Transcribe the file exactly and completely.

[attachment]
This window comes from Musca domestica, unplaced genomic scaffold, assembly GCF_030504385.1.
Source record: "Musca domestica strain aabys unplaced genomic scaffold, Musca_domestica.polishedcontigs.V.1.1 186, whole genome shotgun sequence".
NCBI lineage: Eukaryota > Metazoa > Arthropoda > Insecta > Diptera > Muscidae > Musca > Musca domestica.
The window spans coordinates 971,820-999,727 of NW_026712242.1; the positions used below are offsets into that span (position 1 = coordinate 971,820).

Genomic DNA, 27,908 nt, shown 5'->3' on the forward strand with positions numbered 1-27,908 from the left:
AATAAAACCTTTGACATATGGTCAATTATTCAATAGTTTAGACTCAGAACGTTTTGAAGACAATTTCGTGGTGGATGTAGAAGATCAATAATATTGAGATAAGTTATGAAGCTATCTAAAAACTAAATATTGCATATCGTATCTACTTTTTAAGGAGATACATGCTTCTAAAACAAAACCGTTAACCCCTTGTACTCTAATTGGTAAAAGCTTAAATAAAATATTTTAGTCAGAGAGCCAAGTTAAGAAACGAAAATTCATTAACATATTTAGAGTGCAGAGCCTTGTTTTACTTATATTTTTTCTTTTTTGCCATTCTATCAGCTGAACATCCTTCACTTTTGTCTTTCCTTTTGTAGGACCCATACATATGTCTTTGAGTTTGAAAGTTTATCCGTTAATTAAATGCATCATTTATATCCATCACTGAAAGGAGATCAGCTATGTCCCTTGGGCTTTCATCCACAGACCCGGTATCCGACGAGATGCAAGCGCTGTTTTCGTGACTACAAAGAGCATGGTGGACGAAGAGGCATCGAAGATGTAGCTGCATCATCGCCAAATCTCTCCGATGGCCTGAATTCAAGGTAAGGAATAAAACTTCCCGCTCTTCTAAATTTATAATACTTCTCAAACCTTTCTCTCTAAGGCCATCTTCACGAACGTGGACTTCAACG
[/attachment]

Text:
This window comes from Musca domestica, unplaced genomic scaffold, assembly GCF_030504385.1.
Source record: "Musca domestica strain aabys unplaced genomic scaffold, Musca_domestica.polishedcontigs.V.1.1 186, whole genome shotgun sequence".
NCBI lineage: Eukaryota > Metazoa > Arthropoda > Insecta > Diptera > Muscidae > Musca > Musca domestica.
The window spans coordinates 971,820-999,727 of NW_026712242.1; the positions used below are offsets into that span (position 1 = coordinate 971,820).

Genomic DNA, 27,908 nt, shown 5'->3' on the forward strand with positions numbered 1-27,908 from the left:
AATAAAACCTTTGACATATGGTCAATTATTCAATAGTTTAGACTCAGAACGTTTTGAAGACAATTTCGTGGTGGATGTAGAAGATCAATAATATTGAGATAAGTTATGAAGCTATCTAAAAACTAAATATTGCATATCGTATCTACTTTTTAAGGAGATACATGCTTCTAAAACAAAACCGTTAACCCCTTGTACTCTAATTGGTAAAAGCTTAAATAAAATATTTTAGTCAGAGAGCCAAGTTAAGAAACGAAAATTCATTAACATATTTAGAGTGCAGAGCCTTGTTTTACTTATATTTTTTCTTTTTTGCCATTCTATCAGCTGAACATCCTTCACTTTTGTCTTTCCTTTTGTAGGACCCATACATATGTCTTTGAGTTTGAAAGTTTATCCGTTAATTAAATGCATCATTTATATCCATCACTGAAAGGAGATCAGCTATGTCCCTTGGGCTTTCATCCACAGACCCGGTATCCGACGAGATGCAAGCGCTGTTTTCGTGACTACAAAGAGCATGGTGGACGAAGAGGCATCGAAGATGTAGCTGCATCATCGCCAAATCTCTCCGATGGCCTGAATTCAAGGTAAGGAATAAAACTTCCCGCTCTTCTAAATTTATAATACTTCTCAAACCTTTCTCTCTAAGGCCATCTTCACGAACGTGGACTTCAACG